Is it acceptable to cheat on your partner?

Cheating: 2 stories that will change the way you view them

Illustration: Anna Sudit.
Jealousy is probably one of the most destructive feelings around. A real monster that, when it gets particularly overpowering, influences all our deeds and gives us the darkest thoughts. In the worst case, you lose contact with yourself completely and the injuries become irreparable. We all know this condition, whether in such an extreme way as described or just as a very slight irritation. Jealousy, it seems, is simply part of love.
And yet: Wouldn't it be possible that infidelity and the feelings it triggers are to a certain extent exclusively social constructions? Shouldn't we at least consider that the idea of ​​a lifelong, monogamous relationship - with eternal loyalty as the golden rule - is a prudish concept that needs to be revised?
Below we get to know two approaches, two stories from people who have been personally affected by jealousy and its effects. This article will certainly not change all of your beliefs right away, but in the best case it will stimulate thought.
Illustration: Anna Sudit.
Kelly Bourdet, Refinery29 Health and Wellness Editor:
"Get over it."
Infidelity is as difficult to understand as it is definable. In this day and age with so many different types of cheating, our definitions of it are often influenced by what we would personally find hurtful. While the majority of us infidelity, in short: "Sexual intercourse with someone other than the partner" would describe, there are an infinite number of cases and subtleties that prove that infidelity can have very different meanings.
Starting with the supposedly harmless office flirting to the business trip that ends in the boss's hotel room, there are no limits to the things that are considered fraud, depending on the point of view. It is in the eye of the beholder whether the fraud already starts with the writing of the email or only with coffee after work. at the discretion of the viewer. In doing so, we often seem to make a strong distinction between physical and mental deception and concentrate heavily on the intention and the actions that follow it ... or not. Every fraud is based on a subjective feeling of precisely this, which is fed by a set of rules that is enormously dependent on the respective relationship.
The statistics when it comes to infidelity vary widely. No wonder, because who would end up sharing their carefully guarded affair with the next best sexologist. Nevertheless, a 1997 study found that infidelity occurs in up to 76 percent of all heterosexual marriages. Recent research suggests that over 50 percent of all men and women, homosexual and heterosexual, are unfaithful in a relationship at some point. So it can be assumed that the majority of us will encounter cheating in the course of the relationship.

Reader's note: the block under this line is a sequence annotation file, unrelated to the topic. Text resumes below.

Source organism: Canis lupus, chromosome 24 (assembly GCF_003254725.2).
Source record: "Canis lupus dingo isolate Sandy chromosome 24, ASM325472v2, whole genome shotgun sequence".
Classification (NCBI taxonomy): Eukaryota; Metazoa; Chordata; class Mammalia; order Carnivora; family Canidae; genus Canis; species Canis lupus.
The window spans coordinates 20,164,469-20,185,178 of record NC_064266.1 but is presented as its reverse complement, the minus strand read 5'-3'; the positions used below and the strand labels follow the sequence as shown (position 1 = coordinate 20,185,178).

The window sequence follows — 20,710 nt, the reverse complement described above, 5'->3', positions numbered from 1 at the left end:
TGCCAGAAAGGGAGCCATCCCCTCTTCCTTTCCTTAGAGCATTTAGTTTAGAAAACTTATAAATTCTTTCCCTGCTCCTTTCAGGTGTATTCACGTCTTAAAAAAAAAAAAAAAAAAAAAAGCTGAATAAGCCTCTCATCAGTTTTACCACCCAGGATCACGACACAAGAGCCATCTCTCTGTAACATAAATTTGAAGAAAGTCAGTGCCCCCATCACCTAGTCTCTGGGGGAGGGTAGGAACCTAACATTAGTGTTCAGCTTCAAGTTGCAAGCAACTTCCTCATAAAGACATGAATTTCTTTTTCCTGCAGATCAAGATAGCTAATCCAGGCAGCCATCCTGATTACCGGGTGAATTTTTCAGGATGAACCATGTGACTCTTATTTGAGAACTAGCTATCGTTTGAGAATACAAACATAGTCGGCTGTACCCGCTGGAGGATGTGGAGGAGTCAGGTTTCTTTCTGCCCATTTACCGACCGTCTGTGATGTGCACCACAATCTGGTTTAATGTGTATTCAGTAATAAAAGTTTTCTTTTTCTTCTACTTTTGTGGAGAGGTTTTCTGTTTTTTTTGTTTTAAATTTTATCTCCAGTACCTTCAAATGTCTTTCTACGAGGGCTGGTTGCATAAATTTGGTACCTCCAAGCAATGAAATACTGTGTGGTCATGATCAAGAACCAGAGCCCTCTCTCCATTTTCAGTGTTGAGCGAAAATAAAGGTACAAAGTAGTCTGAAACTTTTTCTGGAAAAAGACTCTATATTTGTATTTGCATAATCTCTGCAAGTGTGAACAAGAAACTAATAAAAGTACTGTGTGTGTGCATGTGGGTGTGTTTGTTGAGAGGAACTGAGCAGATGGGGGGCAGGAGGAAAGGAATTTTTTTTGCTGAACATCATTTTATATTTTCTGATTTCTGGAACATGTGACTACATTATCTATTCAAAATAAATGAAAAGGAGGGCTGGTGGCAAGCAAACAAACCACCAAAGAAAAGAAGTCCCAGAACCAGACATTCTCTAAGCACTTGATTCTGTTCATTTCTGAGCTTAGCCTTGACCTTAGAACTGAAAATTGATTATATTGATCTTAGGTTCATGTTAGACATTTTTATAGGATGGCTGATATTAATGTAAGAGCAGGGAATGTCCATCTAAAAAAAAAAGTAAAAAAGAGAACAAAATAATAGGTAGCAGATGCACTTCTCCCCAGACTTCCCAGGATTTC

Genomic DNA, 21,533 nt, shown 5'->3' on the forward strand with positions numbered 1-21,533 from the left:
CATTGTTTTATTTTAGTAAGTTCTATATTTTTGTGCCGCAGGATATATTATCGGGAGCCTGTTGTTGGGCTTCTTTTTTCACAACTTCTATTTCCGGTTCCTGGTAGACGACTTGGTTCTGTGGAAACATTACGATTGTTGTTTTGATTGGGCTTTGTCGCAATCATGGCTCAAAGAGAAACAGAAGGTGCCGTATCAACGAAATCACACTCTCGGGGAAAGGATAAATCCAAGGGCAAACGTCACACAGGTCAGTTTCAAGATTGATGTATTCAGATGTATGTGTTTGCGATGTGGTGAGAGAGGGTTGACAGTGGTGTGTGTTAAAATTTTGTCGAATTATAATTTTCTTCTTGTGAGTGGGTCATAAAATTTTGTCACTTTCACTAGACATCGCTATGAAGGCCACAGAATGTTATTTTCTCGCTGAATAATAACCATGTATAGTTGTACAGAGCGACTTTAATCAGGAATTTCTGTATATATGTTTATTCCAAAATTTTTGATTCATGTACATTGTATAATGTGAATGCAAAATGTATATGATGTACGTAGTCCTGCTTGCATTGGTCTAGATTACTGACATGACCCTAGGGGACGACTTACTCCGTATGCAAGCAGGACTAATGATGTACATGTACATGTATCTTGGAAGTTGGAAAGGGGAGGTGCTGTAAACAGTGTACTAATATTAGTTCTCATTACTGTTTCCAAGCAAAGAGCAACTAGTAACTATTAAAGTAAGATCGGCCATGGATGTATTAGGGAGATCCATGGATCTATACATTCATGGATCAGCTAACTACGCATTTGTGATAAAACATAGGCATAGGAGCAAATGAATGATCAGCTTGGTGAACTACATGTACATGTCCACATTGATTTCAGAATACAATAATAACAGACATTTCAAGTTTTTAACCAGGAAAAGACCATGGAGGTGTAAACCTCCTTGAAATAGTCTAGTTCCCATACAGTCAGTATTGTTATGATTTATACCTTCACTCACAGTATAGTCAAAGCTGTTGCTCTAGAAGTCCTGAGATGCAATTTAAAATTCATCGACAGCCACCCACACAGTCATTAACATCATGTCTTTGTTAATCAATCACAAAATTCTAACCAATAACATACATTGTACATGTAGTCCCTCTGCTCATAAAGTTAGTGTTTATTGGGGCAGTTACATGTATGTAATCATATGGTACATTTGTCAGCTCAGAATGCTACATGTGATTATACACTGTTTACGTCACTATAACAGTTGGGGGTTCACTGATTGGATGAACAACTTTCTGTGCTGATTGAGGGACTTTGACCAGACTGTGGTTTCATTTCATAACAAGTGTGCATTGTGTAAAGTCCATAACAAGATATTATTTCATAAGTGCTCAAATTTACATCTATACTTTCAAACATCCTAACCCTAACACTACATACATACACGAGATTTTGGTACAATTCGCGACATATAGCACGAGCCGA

In her book “Lust in Translation” (2007), former Wall Street journalist Pamela Druckerman describes how different cultures deal with infidelity: “Americans are the worst. In cheating and getting over it. In America adultery means a long crisis, it costs more and causes more emotional damage than in other countries, ”the author said in an interview with Men's Health. In France, on the other hand, it seems that people are much better at dealing with infidelity. In a 2012 study, only 47 percent of French women surveyed found an extramarital affair unforgivable. In comparison, it was 84 percent among Americans.
Illustration: Anna Sudit.
I wouldn't say that cheating is desirable in a relationship, but what I find essential and extremely worrying is the way it is ultimately dealt with, and that infidelity so often leads to the end of a relationship. Cheating on your partner is undoubtedly an extremely disloyal act, but does it have to be the most terrifying, heartbreaking experience ever? I think that can only be decided subjectively, but it doesn't always have to be the case.
I've also been cheated on and it must have felt anything but nice. In retrospect, however, I have to say that I basically understood why it happened and that it really didn't mean that much. My better half was constantly traveling in L.A. for work, at some point it just came out that he had met someone there. Of course, I was hurt and angry at the time, but I also realized that we were both only in our mid-twenties, spent a lot of time apart and were often out of the office in the evenings. With all of this in mind, it's not particularly surprising that our relationship became infidelity.
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We all cling too much to the ideal of monogamy. Of course, this is a nice idea and worth striving for, but we shouldn't categorically condemn ourselves for it if we cannot always meet this ideal. It's just human. A one-off scam doesn't have to call the whole relationship into question - but if it's a long-term affair, take the time to look carefully. Maybe something has been wrong in the relationship for a long time, but maybe not. The primary goals of any relationship should be openness and honesty. The opportunity to clearly formulate your own needs and share them with your partner. But even if that is not the case, there is no reason to throw everything right away.